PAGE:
This book choice is unrelated to my impending nuptuals. I probably don’t need to tell you this, as you’ll have seen it being pushed by every bookseller in the land.
Bookselling and PR is a funny old beast. By reading, you think you’re exhibiting an intellectual independence not available to the consumers of mass culture. You walk into the bookstore and feel that you are joining the ranks of history’s geniuses and dreamers. But this is fantasy. Occasionally, this comfortable illusion is lifted by articles, written in tones of righteous shock and grudging respect, which uncover the Power Publishers (PPs) of the land who rule the hearts and minds of the novel-reading nation by deciding what to showcase on the recommended stands at the fronts of chain bookstores. These favoured volumes rack up some horrifying percentage of the store’s sales, while the lesser choices, with spines only visible, shudder together for warmth on the draughty cobwebby shelves at the dimly-lit back. Even the decision as to which books on these shelves are rotated so the covers are available is carefully made. And, to be honest, I struggle to think of the last time I bought a book which was not rotated around on shelf (unless guided by a famous author or friend’s recommendation.) I am Waterstone’s plaything.
What is easier to resist are the reductive and unsubtle posters that these same PPs seem to feel are the way to sell books. Ghastly things, both from an advertising and reader’s perspective. They shout out the name of your book with a pithy phrase of praise, as if the novel is one of the more predictable Hollywood outputs of the year – and I head in the opposite direction with my far superior choice which has in fact also been plotted and picked out by the same PP. How they laugh as they predict my Customer Journey.
This rant was prompted by the heavy publicity around my latest read, The Marriage Plot by Jeffrey Eugenides. Either this is the PP’s choice of the summer or the author has some incriminating jacuzzi photos of the PP Summer Party, because this thing is being marketed like hell. The main strapline is “One Day meets George Eliot”, following that very favourite sales ploy of situating something new between the twin axes of past successes. This isn’t so bad, as the book does contain shades of both. However more thoroughly offensive is the loss of any attempt to reflect the book’s substantial literary criteria and position it purely as the easy-read blockbuster of the summer. The book’s underground poster reads simply “One Girl, Two Guys.” This, my friends, is a heinously inaccurate summary of a book which contains a serious and enlightening depiction of manic-depression, takes a wry and highly informed look at American academic life in the early 80s, and portrays the emotional struggle to find an intellectually coherent path in the world for oneself. At very best, that poster will mislead many into buying a book they’ll find alienating. But by then the PPs are laughing in the echo chambers of their penthouse apartments, crystal champagne flutes in hand.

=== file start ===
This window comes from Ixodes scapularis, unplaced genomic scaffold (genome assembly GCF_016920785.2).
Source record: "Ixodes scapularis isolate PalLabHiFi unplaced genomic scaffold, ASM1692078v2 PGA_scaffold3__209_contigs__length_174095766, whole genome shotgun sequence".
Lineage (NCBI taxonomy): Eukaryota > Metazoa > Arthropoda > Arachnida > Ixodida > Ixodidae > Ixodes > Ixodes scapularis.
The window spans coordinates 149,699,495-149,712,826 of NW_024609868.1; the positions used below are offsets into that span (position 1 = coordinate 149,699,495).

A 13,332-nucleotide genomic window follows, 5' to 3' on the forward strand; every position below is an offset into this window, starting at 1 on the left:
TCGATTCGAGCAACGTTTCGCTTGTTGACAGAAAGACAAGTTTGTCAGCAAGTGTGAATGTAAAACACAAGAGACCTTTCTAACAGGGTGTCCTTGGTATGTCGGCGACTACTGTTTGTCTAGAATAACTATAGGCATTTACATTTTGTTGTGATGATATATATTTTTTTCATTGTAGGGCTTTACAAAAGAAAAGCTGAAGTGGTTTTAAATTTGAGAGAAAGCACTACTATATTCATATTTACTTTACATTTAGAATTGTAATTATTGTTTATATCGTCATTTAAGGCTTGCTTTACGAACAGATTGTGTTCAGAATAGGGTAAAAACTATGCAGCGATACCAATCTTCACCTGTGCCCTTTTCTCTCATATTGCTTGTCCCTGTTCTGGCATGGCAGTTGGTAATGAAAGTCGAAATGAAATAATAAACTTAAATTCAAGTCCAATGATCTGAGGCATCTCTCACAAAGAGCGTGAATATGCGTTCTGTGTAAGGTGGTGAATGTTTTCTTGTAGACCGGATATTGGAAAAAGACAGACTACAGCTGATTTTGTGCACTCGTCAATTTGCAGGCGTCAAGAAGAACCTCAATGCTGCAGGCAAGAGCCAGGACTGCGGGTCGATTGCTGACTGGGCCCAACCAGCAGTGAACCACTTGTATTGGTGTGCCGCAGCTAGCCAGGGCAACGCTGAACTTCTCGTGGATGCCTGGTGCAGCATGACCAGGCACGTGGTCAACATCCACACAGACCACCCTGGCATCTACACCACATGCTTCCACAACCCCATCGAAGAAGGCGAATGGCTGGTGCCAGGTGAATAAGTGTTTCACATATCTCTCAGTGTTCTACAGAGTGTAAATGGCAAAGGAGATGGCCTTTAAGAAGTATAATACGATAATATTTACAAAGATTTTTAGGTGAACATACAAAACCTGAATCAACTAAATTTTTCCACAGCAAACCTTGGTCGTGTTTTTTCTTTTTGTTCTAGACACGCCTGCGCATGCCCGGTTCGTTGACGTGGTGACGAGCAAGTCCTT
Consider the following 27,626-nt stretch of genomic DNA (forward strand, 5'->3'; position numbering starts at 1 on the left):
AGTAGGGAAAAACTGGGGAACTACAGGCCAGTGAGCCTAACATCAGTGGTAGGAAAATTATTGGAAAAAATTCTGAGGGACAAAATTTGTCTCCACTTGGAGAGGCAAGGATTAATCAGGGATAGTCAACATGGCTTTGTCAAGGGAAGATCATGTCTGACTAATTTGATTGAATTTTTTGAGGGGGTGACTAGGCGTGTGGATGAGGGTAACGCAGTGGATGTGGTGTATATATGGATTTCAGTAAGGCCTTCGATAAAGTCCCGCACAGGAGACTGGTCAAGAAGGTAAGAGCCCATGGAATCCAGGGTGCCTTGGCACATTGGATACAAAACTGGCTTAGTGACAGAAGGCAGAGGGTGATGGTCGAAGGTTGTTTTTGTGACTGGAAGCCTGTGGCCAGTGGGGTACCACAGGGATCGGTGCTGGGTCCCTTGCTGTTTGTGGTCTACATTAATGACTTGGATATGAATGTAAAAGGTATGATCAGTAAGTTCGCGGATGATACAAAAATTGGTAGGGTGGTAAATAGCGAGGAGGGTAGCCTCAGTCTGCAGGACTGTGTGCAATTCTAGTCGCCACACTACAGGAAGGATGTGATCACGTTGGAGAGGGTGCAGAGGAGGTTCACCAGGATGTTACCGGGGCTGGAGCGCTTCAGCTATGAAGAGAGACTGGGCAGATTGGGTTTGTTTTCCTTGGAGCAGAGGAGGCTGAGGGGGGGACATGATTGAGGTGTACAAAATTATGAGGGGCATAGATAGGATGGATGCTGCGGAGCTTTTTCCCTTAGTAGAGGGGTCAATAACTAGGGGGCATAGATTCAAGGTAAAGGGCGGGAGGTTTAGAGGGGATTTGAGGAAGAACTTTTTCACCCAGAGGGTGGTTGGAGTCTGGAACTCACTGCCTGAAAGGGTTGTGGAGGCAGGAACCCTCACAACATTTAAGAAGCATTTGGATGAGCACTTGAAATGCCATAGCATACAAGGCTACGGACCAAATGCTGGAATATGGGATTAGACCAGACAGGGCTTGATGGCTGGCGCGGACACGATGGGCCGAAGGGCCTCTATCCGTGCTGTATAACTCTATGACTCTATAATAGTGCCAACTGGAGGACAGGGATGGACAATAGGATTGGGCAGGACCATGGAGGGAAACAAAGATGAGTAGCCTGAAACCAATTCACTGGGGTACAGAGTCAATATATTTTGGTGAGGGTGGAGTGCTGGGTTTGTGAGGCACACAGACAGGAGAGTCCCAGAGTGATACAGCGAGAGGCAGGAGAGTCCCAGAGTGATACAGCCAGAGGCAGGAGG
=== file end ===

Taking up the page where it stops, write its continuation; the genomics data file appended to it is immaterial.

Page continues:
Personally, I derived much of my enjoyment of the first half at least from the fact that I studied English myself so recognise plenty of the authors, approaches and jokes of the 1982 Brown University English Department (which doesn’t differ so hugely from the University of Durham circa 2004.) These are insider jokes, it seems – discernible to outsiders but warmly putting an arm of complicity around those who either studied English or went to university in the early 1980s.
This isn’t to say that The Marriage Plot doesn’t appeal to a wider audience. The reviews on the first three pages are eye-watering, and surely they weren’t all English majors at Yale in 1982. I share their adoration; this is the sort of book that in some fabulously gifted universe I would wish to write myself. It is funny, insightful, interesting, profound, inspiring, resolved. It is excellent.
So, ironically, I recommend it as heartily as the PPs would wish. Go, buy, and line their coffers. But expect more than the peccadillos of one girl, two guys.